The procedure will most likely take place in an outpatient facility and you will not be put to sleep, but that's alright! The doctor will start by giving you a shot of a local anesthetic to numb your skin and the tissue near the facet joint. You’ll lie on your stomach to enable the doctor to reach your facet joints, which are located at the back of the spinal column.


Then he or she will insert a needle that is hooked up to a camera called a fluoroscope into the facet joint area. Through the needle, contrast dye will be injected into the area. This enables the doctor to see whether or not the numbing agent to be used covers the entire area around the facet joint. Next, the anesthetic is injected into the joint. 

Once the anesthetic has been injected, your doctor may direct you to perform the same moves that normally bring on your pain or symptoms. According to Anthony Vaccaro, MD, professor of neurosurgery and orthopedic surgery at Thomas Jefferson University in Philadelphia and co-director of the Spinal Cord Injury, between 50% and 75% pain relief will give your doctor a reason to confirm you’re your back pain is coming from your facet joint and/or your medial branch nerve.

Because each facet joint is supplied by two medial branch nerves (one from the vertebra above and one from the vertebra below) you’ll likely receive two shots of anesthetic for every facet joint marked for treatment.

This can make for confusion when it comes to medical coding and billing. In fact, in recent years, facet joint injection documentation problems have led to a substantial degree of Medicare fraud.

Medicare Fraud and Abuse Relating to Facet Injections

A 2008 report issued by the Health and Human Services Office of Inspector General found a 76% increase in Medicare payments for facet blocks between the years of 2003 and 2006.

The authors found that of these, 63% of the injection services were poorly documented, incorrectly coded (82% of these resulted in Medicare overpayments) and/or not medically necessary.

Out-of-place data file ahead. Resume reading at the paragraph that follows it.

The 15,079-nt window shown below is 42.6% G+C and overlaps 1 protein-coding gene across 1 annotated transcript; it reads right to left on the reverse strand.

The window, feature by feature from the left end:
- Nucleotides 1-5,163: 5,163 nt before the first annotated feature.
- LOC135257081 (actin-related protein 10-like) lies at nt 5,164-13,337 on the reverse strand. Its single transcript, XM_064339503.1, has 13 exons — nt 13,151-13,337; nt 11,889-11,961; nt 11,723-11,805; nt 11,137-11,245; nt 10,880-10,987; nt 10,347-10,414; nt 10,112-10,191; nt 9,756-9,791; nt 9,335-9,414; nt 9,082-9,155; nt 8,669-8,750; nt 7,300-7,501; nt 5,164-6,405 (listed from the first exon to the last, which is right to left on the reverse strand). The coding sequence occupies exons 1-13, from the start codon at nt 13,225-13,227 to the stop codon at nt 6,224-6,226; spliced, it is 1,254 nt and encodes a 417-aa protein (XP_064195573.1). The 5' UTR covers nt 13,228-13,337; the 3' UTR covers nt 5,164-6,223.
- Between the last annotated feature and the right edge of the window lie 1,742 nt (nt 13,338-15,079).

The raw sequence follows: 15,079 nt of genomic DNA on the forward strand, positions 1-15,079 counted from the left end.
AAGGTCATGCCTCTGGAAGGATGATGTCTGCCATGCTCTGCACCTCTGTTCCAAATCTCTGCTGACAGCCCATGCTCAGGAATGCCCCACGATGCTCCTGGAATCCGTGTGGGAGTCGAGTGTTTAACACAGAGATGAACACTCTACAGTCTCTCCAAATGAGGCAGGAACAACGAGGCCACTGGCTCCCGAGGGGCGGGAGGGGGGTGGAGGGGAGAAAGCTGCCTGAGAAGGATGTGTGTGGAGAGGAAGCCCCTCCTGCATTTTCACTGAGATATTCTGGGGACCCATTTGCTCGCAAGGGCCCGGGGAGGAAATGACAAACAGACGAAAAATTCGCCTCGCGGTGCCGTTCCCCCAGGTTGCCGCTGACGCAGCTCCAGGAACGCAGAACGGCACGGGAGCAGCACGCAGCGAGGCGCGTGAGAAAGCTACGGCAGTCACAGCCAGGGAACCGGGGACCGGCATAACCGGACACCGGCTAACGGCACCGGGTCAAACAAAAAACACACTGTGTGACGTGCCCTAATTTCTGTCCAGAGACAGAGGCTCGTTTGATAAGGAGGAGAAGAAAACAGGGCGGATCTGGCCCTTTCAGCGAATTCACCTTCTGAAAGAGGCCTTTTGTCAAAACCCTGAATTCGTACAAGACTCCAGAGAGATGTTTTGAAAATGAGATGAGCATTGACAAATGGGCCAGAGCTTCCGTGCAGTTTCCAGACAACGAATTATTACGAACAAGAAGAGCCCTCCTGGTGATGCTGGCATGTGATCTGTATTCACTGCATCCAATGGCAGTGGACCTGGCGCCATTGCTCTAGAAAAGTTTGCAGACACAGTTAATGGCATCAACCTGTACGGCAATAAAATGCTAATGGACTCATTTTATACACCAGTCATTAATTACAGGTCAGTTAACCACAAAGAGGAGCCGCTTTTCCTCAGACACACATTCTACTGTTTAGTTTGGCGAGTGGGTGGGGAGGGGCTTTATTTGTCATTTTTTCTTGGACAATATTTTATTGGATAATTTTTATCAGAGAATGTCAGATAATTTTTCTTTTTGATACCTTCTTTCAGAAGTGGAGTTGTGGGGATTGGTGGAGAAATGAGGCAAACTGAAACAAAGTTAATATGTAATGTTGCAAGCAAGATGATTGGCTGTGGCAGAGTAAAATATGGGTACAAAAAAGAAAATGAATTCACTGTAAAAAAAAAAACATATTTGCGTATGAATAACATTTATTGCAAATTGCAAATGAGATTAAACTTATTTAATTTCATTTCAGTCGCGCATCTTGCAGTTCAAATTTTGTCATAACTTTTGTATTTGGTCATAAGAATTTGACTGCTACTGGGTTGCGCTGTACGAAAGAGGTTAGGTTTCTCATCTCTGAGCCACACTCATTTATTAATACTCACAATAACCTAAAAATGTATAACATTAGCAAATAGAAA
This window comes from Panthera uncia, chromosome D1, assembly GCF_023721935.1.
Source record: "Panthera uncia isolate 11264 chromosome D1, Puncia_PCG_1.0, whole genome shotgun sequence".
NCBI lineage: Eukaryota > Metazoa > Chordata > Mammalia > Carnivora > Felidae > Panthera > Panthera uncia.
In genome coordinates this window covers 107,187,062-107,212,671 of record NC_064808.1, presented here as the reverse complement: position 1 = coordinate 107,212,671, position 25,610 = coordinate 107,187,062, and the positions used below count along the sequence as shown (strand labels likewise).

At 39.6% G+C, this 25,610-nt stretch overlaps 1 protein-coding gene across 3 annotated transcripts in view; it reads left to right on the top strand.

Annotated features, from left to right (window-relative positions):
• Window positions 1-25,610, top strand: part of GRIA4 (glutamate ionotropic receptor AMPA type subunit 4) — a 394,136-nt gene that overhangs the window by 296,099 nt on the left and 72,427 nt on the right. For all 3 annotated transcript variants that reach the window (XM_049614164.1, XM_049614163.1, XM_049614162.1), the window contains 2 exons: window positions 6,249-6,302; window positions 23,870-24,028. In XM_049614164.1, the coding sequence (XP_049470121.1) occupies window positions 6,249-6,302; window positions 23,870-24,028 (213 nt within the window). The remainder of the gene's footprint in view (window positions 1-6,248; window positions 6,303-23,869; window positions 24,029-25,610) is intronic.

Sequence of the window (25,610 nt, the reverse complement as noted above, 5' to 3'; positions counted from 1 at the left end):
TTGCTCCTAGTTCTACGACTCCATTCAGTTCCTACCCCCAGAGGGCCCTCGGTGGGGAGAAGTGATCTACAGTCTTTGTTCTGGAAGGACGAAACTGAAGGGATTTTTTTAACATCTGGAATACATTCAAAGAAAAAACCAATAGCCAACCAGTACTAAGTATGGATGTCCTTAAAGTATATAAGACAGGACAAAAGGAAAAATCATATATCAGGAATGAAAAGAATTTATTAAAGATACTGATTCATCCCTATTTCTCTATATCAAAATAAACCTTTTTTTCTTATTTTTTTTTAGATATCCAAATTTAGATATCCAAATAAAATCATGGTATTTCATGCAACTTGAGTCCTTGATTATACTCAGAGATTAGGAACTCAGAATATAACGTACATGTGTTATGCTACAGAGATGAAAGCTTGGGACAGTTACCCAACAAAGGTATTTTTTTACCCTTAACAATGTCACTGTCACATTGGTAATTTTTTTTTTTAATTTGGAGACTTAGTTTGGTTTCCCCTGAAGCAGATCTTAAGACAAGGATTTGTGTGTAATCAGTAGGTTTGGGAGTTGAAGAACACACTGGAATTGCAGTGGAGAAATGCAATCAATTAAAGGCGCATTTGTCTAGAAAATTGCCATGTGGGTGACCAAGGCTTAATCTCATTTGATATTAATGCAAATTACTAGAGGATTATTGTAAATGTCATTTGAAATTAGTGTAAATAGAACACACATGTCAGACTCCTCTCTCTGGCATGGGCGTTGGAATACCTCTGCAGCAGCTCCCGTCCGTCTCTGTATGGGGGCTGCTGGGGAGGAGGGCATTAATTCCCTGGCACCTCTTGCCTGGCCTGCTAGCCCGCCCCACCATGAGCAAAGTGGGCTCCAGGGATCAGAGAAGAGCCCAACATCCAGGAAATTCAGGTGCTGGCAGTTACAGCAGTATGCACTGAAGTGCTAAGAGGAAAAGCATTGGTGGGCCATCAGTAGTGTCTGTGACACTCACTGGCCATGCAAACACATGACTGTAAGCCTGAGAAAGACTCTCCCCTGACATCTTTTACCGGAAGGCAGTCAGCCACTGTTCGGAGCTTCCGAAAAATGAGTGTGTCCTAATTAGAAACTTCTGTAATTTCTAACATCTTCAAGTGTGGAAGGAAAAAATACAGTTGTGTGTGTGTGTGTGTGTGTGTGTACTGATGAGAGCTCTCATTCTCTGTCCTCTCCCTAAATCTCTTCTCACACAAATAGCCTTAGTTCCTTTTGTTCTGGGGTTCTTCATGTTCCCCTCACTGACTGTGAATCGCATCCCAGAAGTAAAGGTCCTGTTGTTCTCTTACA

In 2006, Medicare paid out $81 million for physician services that were either not well documented or not documented at all. The report states that while some of these inappropriate payments were based on documentation errors, others may well have been for injections that never even happened. According to the report, most of the time, the doctors at least submitted a patient record to Medicare, but in some instances, they didn’t even do that and they still got paid.

Some of the errors in the records submitted to Medicare included missing descriptions of the procedure done, or missing details, for example, an identification of the spinal level and/or side of the back (i.e. right, left or both) that received the injection.

Billing add-on codes that were supposed to indicate bilateral injections (i.e. the shot on both sides of your facet joint) resulted in 50% more payments than Medicare should have allowed, the report says.

  The authors of the report say that while some of these errors were probably accidental, others were likely instances of intentional fraud.

The report also said that doctors in outpatient facilities were more likely to make such errors and/or commit fraud than those who practiced in hospitals. The comparison was 71% of facet injection services provided in an office to 51% for those given in a facility such as a hospital.

Perhaps the worst offenses, though, were those injections given that were not medically necessary.  According to the report, the tally for this version of medical fraud was $17 million.


Bentin, C. for the AMA. Incorrect Medial Branch Block Reporting: Top Procedural Mistake Found During Pain Management Audits Beckers ASCReview website. Sept 2010. Accessed April 2016. 

Holz, S., Sehgal, N. What is the Correlation Between Facet Joint Radiofrequency Outcome and Response to Comparative Medial Branch Blocks? Pain Physician. March 2016. Accessed April 2016.

Malanga, G. M.D., Young, C. M.D. et. al Lumbosacral Facet Syndrome. E-Medicine Medscape website. Sept 2015. Accessed April 2016.

Manchikanti K., Atluri S., Singh V., Geffert S., Sehgal N., Falco F. An update of evaluation of therapeutic thoracic facet joint interventions. Pain Physician. July-Aug 2012. Accessed April 2016.

McCormick, Z., Benjamin Marshall, B., Jeremy Walker, J., Robert McCarthy, R., Walega, D. Long-Term Function, Pain and Medication Use Outcomes of Radiofrequency Ablation for Lumbar Facet Syndrome. Int J Anesth Anesth. April 2015. Accessed April 2016.

Park, K. MD, Jee, H. PhD, Nam, H., MD, Cho, S., MD. Kim, H., MD, Park, Y., MD, Lim, O., MD. Effect of Medial Branch Block in Chronic Facet Joint Pain for Osteoporotic Compression Fracture: One Year Retrospective Study. Ann Rehabil Med. April 2013. Accessed April 2016.

Smuck M., Crisostomo R., Trivedi K., Agrawal D. Success of initial and repeated medial branch neurotomy for zygapophysial joint pain: a systematic review. PM R. September 2012. Accessed April 2016.

Vaccaro, A. Spine: Core Knowledge in Orthopaedics. Mosby. 2005. Philadelphia. Pp 63-64.

Continue Reading